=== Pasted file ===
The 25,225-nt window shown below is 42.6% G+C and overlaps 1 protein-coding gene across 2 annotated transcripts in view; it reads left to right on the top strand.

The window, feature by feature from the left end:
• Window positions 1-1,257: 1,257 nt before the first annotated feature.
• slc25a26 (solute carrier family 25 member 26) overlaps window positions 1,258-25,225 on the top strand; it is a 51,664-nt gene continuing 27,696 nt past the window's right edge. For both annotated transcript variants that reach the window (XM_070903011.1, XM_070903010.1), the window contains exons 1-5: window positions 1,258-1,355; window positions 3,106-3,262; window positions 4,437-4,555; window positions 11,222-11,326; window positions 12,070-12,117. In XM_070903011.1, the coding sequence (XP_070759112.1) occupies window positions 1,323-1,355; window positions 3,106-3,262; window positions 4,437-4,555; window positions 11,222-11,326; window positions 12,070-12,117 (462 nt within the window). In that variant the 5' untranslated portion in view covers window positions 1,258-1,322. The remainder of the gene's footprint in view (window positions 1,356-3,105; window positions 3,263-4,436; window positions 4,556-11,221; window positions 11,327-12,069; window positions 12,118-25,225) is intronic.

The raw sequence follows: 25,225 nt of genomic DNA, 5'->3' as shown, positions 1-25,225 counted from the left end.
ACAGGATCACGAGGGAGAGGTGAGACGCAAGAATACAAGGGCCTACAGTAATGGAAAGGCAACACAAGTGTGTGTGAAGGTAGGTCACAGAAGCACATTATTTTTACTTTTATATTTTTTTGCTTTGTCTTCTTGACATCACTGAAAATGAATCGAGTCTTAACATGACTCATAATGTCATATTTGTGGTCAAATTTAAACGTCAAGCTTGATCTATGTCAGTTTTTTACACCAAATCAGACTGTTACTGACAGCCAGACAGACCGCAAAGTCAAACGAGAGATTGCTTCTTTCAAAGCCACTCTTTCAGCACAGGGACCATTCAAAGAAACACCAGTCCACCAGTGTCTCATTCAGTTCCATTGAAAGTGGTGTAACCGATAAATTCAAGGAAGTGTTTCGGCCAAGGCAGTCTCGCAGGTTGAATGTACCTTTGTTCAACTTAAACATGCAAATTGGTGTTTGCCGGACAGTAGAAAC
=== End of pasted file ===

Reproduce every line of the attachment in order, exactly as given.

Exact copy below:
The 25,225-nt window shown below is 42.6% G+C and overlaps 1 protein-coding gene across 2 annotated transcripts in view; it reads left to right on the top strand.

The window, feature by feature from the left end:
• Window positions 1-1,257: 1,257 nt before the first annotated feature.
• slc25a26 (solute carrier family 25 member 26) overlaps window positions 1,258-25,225 on the top strand; it is a 51,664-nt gene continuing 27,696 nt past the window's right edge. For both annotated transcript variants that reach the window (XM_070903011.1, XM_070903010.1), the window contains exons 1-5: window positions 1,258-1,355; window positions 3,106-3,262; window positions 4,437-4,555; window positions 11,222-11,326; window positions 12,070-12,117. In XM_070903011.1, the coding sequence (XP_070759112.1) occupies window positions 1,323-1,355; window positions 3,106-3,262; window positions 4,437-4,555; window positions 11,222-11,326; window positions 12,070-12,117 (462 nt within the window). In that variant the 5' untranslated portion in view covers window positions 1,258-1,322. The remainder of the gene's footprint in view (window positions 1,356-3,105; window positions 3,263-4,436; window positions 4,556-11,221; window positions 11,327-12,069; window positions 12,118-25,225) is intronic.

The raw sequence follows: 25,225 nt of genomic DNA, 5'->3' as shown, positions 1-25,225 counted from the left end.
ACAGGATCACGAGGGAGAGGTGAGACGCAAGAATACAAGGGCCTACAGTAATGGAAAGGCAACACAAGTGTGTGTGAAGGTAGGTCACAGAAGCACATTATTTTTACTTTTATATTTTTTTGCTTTGTCTTCTTGACATCACTGAAAATGAATCGAGTCTTAACATGACTCATAATGTCATATTTGTGGTCAAATTTAAACGTCAAGCTTGATCTATGTCAGTTTTTTACACCAAATCAGACTGTTACTGACAGCCAGACAGACCGCAAAGTCAAACGAGAGATTGCTTCTTTCAAAGCCACTCTTTCAGCACAGGGACCATTCAAAGAAACACCAGTCCACCAGTGTCTCATTCAGTTCCATTGAAAGTGGTGTAACCGATAAATTCAAGGAAGTGTTTCGGCCAAGGCAGTCTCGCAGGTTGAATGTACCTTTGTTCAACTTAAACATGCAAATTGGTGTTTGCCGGACAGTAGAAAC